Sometimes considered to be the most basic form of AI, robotic process automation is best utilized in business practices that require little skill and are performed under set parameters including how often a task needs to be executed and within specified timeframes. In healthcare applications, RPA reaps loads of benefits by allowing skilled and/or specialized staff to focus their attention towards tasks that require human cognition and subjective decision making. There are often instances within hospitals where employees with clinical skills, such as nurses and aides, are tasked with additional tasks of insurance verification and data recording. While these responsibilities are expected within their roles along with other staff members, these duties are ideal for an RPA solution to tackle. Having these non-clinical jobs being addressed through automation allows for staff to concentrate their attention on their principal tasks better suited for their skills of patient care and advocacy.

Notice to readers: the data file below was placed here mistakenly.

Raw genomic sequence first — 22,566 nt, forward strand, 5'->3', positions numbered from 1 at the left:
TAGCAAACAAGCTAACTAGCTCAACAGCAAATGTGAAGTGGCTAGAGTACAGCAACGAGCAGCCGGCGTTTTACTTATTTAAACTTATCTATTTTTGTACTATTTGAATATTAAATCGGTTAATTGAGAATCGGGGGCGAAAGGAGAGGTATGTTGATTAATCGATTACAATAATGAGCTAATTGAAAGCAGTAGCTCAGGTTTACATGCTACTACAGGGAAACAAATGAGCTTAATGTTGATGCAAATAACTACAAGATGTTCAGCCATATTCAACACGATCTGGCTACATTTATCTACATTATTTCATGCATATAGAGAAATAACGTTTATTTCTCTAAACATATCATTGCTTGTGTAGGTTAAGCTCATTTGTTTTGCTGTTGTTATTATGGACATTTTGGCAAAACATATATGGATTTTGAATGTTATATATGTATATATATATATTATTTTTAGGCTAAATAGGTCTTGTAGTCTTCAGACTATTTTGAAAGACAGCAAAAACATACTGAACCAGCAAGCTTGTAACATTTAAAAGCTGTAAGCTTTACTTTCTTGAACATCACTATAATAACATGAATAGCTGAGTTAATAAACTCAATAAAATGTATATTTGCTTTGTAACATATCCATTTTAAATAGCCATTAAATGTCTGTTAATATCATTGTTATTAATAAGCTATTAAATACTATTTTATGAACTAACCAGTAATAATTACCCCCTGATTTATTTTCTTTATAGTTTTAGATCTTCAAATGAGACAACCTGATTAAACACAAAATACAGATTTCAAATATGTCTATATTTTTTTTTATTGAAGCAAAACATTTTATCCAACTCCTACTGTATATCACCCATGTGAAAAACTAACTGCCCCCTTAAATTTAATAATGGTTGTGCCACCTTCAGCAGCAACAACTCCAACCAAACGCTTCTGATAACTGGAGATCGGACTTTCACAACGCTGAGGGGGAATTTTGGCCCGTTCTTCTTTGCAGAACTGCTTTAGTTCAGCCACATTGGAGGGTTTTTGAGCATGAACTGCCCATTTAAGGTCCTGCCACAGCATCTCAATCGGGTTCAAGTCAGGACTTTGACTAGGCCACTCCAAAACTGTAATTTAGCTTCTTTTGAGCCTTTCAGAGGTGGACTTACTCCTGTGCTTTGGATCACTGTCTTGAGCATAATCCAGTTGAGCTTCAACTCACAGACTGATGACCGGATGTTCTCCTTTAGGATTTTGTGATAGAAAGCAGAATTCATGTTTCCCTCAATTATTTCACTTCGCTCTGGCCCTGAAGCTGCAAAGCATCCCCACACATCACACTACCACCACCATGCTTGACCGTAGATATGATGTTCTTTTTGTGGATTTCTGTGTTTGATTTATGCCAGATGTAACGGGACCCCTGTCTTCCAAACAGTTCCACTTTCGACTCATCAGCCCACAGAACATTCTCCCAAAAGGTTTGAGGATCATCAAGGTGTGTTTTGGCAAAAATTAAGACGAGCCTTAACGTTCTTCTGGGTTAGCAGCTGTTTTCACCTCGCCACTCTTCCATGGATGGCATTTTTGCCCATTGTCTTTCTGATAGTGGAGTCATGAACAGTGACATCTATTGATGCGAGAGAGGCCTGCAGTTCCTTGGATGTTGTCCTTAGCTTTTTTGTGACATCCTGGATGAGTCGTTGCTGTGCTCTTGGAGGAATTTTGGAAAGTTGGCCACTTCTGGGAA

Studies have already shown that the increase of automation in processing medical records and documentation has led to a 15% decrease in the odds of in-hospital deaths and administrations that have adopted RPA have seen a 200% ROI within the first year of use (Olive AI white paper). As the U.S. nears a projected shortage of 250,000 nurses by 2025, identifying and implementing automation solutions within healthcare infrastructures has become a much more pressing need thus allowing clinical staff to dedicate their abilities towards tasks exhibiting their skillsets.
What is machine learning?